Words kill, words give life; they’re either poison or fruit—you choose. Proverbs 18:21 (MSG)
Words Give Life – Note To Self Series – Part 3
I’ve always been a Debbie-downer (sorry Debbie’s everywhere) when it comes to myself. The rhetoric I’ve repeated around my personhood has been (but not limited to):
You look funny
You need to do more
Your stomach is ugly
You’re a junior in life who’ll never graduate
It’s your fault
I’ve written myself thousands of notes, and not many of them have been kind, or holy, or even fun.
After years of stress, anxiety and a string of difficult circumstances, my body, mind, and heart, went on strike. I’ve been walking out of adrenal fatigue for a while (almost there) now. Which in the past, in and of itself, has been a mark of failure:
How did you let yourself get here?
You should have known better
Everyone else does better
Why can’t you?
Last year, I engaged a holistic GP, Chiropractor/Kinesiologist, and Chinese Doctor to help me on my journey. I changed my diet, cleaned up my habits, and for one week (at the start) I did intense daily therapies. My doctors told me that I was going to feel worse before I felt better. There’s a movement to healing. As a layer of pain works its way out, it exposes the layer beneath, and you feel that one all the way through as it works its way out. Some call this a “healing crises.” When you remove blockages to healing, the pain rushes out, and it feels like you’re getting worse as it’s on the move.
That's what happened to me. Over a few days, I felt worse and worse. On the fourth day, it became spiritual and emotional, too. All those hidden notes I had jammed into my heart were bubbling to the surface. I lost it. At the dinner table, over soup, I told my kids and husband that they deserved better than me, that I was the source of all our trouble. I left the table, the kids finished their dinner and went off to play, Jesse came and sat with me. I cried some more, we talked a little, and then something weird happened:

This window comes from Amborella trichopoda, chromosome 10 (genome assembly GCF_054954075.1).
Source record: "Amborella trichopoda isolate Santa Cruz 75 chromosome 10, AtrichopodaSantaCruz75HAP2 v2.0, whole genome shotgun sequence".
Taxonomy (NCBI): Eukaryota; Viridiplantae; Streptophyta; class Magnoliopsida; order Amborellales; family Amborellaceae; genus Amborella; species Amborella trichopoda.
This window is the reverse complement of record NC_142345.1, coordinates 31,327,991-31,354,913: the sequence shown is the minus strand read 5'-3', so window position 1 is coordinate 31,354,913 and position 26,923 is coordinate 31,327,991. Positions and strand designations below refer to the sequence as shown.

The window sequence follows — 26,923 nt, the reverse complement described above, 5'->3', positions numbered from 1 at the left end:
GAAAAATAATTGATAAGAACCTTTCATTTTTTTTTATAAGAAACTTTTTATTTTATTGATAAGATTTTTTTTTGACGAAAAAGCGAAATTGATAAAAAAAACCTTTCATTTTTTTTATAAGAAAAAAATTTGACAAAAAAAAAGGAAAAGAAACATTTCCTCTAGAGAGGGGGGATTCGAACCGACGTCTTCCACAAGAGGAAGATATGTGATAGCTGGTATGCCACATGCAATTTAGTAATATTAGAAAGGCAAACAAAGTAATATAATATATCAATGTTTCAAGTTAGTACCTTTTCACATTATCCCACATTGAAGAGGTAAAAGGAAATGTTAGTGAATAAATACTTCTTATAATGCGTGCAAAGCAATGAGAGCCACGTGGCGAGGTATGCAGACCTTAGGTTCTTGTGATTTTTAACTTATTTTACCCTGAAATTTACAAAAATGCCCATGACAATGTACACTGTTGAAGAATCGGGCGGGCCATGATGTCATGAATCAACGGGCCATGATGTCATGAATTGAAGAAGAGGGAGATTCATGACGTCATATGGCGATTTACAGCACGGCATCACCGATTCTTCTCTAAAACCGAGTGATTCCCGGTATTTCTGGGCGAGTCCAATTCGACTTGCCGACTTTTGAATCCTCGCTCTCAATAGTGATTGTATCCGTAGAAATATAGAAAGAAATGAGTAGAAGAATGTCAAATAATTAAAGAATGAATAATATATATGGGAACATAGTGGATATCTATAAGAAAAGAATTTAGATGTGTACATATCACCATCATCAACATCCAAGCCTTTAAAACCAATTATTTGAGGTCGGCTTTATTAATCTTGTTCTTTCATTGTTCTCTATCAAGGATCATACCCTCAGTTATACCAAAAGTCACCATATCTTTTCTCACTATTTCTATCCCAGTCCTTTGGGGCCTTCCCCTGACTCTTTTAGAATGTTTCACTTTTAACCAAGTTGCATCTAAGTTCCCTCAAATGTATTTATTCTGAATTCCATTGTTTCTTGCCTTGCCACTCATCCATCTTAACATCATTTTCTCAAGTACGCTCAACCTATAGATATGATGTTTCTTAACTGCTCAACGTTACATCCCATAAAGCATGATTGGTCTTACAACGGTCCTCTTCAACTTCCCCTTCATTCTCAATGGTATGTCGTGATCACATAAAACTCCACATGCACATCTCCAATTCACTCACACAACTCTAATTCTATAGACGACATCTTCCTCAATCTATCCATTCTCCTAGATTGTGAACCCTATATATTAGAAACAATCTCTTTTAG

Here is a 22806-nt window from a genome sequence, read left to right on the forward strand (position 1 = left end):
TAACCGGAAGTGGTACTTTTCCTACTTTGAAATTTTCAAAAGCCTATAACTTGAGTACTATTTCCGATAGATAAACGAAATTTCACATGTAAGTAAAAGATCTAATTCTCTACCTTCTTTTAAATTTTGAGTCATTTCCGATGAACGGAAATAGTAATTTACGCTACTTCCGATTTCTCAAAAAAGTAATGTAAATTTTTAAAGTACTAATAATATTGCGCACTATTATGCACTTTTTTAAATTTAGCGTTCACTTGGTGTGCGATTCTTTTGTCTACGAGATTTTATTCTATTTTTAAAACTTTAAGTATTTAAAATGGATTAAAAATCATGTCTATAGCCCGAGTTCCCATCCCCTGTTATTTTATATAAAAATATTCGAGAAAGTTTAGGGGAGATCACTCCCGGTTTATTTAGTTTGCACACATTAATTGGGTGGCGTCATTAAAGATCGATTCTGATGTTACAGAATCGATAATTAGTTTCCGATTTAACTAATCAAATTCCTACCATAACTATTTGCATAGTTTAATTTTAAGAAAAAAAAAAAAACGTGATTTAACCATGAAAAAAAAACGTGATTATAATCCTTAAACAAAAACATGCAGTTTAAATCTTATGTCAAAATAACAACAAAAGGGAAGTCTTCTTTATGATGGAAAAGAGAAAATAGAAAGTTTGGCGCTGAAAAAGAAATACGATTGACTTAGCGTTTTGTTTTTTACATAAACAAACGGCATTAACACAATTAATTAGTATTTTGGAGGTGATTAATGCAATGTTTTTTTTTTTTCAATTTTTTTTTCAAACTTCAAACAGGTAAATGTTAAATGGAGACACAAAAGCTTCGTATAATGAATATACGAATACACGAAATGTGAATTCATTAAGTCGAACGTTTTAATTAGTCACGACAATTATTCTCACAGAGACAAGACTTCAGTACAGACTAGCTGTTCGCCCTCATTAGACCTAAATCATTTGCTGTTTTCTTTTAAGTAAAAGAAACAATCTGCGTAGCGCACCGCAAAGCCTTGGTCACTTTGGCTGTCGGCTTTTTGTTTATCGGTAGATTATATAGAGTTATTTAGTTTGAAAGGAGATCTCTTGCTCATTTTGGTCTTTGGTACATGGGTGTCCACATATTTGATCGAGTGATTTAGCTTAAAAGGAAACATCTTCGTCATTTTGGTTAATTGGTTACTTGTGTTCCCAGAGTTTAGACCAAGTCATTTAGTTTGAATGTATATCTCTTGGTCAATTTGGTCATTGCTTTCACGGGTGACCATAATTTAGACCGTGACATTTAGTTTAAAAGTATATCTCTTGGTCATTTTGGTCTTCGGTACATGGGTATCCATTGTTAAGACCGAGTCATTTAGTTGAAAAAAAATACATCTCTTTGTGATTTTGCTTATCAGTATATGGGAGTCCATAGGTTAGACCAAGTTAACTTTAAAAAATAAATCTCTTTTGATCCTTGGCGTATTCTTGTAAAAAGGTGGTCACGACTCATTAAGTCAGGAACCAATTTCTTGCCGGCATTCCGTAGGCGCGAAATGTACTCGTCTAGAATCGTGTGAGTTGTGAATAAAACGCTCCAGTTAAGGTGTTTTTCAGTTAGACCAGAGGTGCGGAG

I felt better.
I felt like I had purged something out of my soul.
There was a lightness and peace that I hadn’t experienced after a meltdown before.
Layers of pain had been removed, and healing was beginning.
I thanked Jesse, and we talked some more. I hugged my kids, apologized to them, and told them that I loved them. That night, when I was lying in bed, and everyone else was asleep, I felt such a conviction over the way I had treated my body and my soul.
Words have power, and tone delivers that power to the target. I had hit my target every single time: myself. I saw it so clearly that night; I could even imagine my organs cowering under my words, growing sicker and more depressed with each syllable. So I grabbed my stomach, I held myself in my arms and said over and over again: I’m so sorry. I love you, and I want to thank you for your hard work.
I almost felt my body hug me back. It was holy and sacred.
(I promise I’m not crazy… well, maybe just a bit.)
Something broke in me that night in the best of ways. And ever since, I have been leaving love notes for myself all over the place.
NOTE TO SELF: I’m sorry for all the mean things I’ve said to you.
“Words kill, words give life; they’re either poison or fruit—you choose.” (Prov 18:21 MSG).
Repentance invites healing. Saying sorry – taking responsibility – is a magnet for peace.
If you’ve written yourself too many ugly things, it might be time to start writing some new notes.